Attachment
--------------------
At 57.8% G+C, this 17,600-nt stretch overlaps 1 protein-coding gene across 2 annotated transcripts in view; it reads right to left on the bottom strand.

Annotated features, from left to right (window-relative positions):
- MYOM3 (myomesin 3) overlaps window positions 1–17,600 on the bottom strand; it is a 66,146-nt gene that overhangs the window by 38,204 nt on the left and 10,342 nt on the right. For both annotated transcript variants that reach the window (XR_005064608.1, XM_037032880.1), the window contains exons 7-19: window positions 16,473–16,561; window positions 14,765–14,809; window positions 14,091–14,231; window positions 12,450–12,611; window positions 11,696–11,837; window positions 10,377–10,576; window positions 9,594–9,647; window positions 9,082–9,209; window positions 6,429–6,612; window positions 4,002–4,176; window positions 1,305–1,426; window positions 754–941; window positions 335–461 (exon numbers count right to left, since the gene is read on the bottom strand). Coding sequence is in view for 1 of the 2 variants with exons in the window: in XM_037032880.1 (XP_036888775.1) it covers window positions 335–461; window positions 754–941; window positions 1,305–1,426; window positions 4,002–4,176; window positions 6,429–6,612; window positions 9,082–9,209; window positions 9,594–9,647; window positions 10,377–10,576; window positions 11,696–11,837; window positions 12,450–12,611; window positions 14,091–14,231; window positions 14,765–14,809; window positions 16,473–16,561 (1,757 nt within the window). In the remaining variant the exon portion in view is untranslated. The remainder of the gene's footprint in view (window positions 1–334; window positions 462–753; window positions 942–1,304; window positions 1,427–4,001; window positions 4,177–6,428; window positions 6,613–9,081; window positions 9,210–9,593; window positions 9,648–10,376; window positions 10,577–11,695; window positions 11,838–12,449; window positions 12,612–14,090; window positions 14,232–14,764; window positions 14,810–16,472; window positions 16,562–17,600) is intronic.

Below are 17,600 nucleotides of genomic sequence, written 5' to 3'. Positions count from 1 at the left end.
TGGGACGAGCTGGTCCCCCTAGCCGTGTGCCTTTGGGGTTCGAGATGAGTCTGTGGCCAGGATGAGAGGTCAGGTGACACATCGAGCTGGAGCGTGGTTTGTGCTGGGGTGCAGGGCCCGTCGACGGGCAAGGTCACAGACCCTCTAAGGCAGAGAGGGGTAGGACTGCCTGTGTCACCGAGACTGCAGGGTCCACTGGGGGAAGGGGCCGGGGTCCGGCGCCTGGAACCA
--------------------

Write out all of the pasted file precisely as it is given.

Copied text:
At 57.8% G+C, this 17,600-nt stretch overlaps 1 protein-coding gene across 2 annotated transcripts in view; it reads right to left on the bottom strand.

Annotated features, from left to right (window-relative positions):
- MYOM3 (myomesin 3) overlaps window positions 1–17,600 on the bottom strand; it is a 66,146-nt gene that overhangs the window by 38,204 nt on the left and 10,342 nt on the right. For both annotated transcript variants that reach the window (XR_005064608.1, XM_037032880.1), the window contains exons 7-19: window positions 16,473–16,561; window positions 14,765–14,809; window positions 14,091–14,231; window positions 12,450–12,611; window positions 11,696–11,837; window positions 10,377–10,576; window positions 9,594–9,647; window positions 9,082–9,209; window positions 6,429–6,612; window positions 4,002–4,176; window positions 1,305–1,426; window positions 754–941; window positions 335–461 (exon numbers count right to left, since the gene is read on the bottom strand). Coding sequence is in view for 1 of the 2 variants with exons in the window: in XM_037032880.1 (XP_036888775.1) it covers window positions 335–461; window positions 754–941; window positions 1,305–1,426; window positions 4,002–4,176; window positions 6,429–6,612; window positions 9,082–9,209; window positions 9,594–9,647; window positions 10,377–10,576; window positions 11,696–11,837; window positions 12,450–12,611; window positions 14,091–14,231; window positions 14,765–14,809; window positions 16,473–16,561 (1,757 nt within the window). In the remaining variant the exon portion in view is untranslated. The remainder of the gene's footprint in view (window positions 1–334; window positions 462–753; window positions 942–1,304; window positions 1,427–4,001; window positions 4,177–6,428; window positions 6,613–9,081; window positions 9,210–9,593; window positions 9,648–10,376; window positions 10,577–11,695; window positions 11,838–12,449; window positions 12,612–14,090; window positions 14,232–14,764; window positions 14,810–16,472; window positions 16,562–17,600) is intronic.

Below are 17,600 nucleotides of genomic sequence, written 5' to 3'. Positions count from 1 at the left end.
TGGGACGAGCTGGTCCCCCTAGCCGTGTGCCTTTGGGGTTCGAGATGAGTCTGTGGCCAGGATGAGAGGTCAGGTGACACATCGAGCTGGAGCGTGGTTTGTGCTGGGGTGCAGGGCCCGTCGACGGGCAAGGTCACAGACCCTCTAAGGCAGAGAGGGGTAGGACTGCCTGTGTCACCGAGACTGCAGGGTCCACTGGGGGAAGGGGCCGGGGTCCGGCGCCTGGAACCA